A BRIDGE FROM SLAVERY TO FREEDOM.
HON. CHARLES SUMNER,
Bill to Establish a Bureau of Freedmen,
IN THE SENATE OF THE UNITED STATES, JUNE 13TH AND 15TH, 1864.
Mr. SUMNER. Mr. President, the Senate only a short time ago was engaged for a
week in considering how to open an iron way from the Atlantic to the Pacific. It is
now to consider how to open a way from slavery to freedom.
I regret much that only thus tardily we have been able to take up the bill for a
Bureau of Freedmen. But I trust that nothing will interfere with its consideration
now. In what I have to say, I shall confine myself to a simple statement. If I differ
from others I beg to be understood that it is in no spirit of controversy, and with no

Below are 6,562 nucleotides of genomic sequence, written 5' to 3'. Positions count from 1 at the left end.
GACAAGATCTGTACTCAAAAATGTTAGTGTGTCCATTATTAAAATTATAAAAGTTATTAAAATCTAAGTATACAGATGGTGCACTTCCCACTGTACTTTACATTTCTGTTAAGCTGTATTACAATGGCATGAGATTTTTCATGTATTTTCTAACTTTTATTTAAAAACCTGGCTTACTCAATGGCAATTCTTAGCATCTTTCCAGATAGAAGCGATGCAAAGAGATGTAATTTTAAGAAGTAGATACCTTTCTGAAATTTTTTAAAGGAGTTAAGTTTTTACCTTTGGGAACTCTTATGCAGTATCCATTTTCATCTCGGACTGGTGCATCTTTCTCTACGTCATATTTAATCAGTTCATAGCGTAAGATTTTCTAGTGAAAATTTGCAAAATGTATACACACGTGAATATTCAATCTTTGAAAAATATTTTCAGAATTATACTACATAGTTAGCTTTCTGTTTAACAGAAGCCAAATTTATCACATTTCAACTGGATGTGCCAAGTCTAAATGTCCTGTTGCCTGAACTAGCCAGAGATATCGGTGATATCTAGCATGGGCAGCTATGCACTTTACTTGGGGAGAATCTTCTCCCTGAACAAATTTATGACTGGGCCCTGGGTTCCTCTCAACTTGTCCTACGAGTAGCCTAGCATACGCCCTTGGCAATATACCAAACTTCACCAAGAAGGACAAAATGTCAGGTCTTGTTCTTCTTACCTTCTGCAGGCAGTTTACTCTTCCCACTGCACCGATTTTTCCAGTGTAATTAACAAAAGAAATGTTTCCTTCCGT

pride of opinion. Nothing of this kind can enter justly into any such discussion.
I shall not detain the Senate to expose the importance of this measure. All must
confess it at a glance. It is at once a charity and a duty.
By virtue of existing acts of Congress, and aslo under the proclamation of the Presi-
dent, large numbers of slaves have suddenly become free. These may now be counted
by the hundred thousand. In the progress of victory they will be counted by the
As they derive their freedom from the United States, under legislative or executive
acts, the national Government cannot be excused from making such provisions as may
be required for their immediate protection and welfare during the present transition
period. The freedom that has been conferred must be rendered useful, or at least saved
from being a burden. Reports, official and unofficial show the necessity of action.
In some places it is a question of life and death.
It would be superfluous to quote at length from these reports, while all testify alike.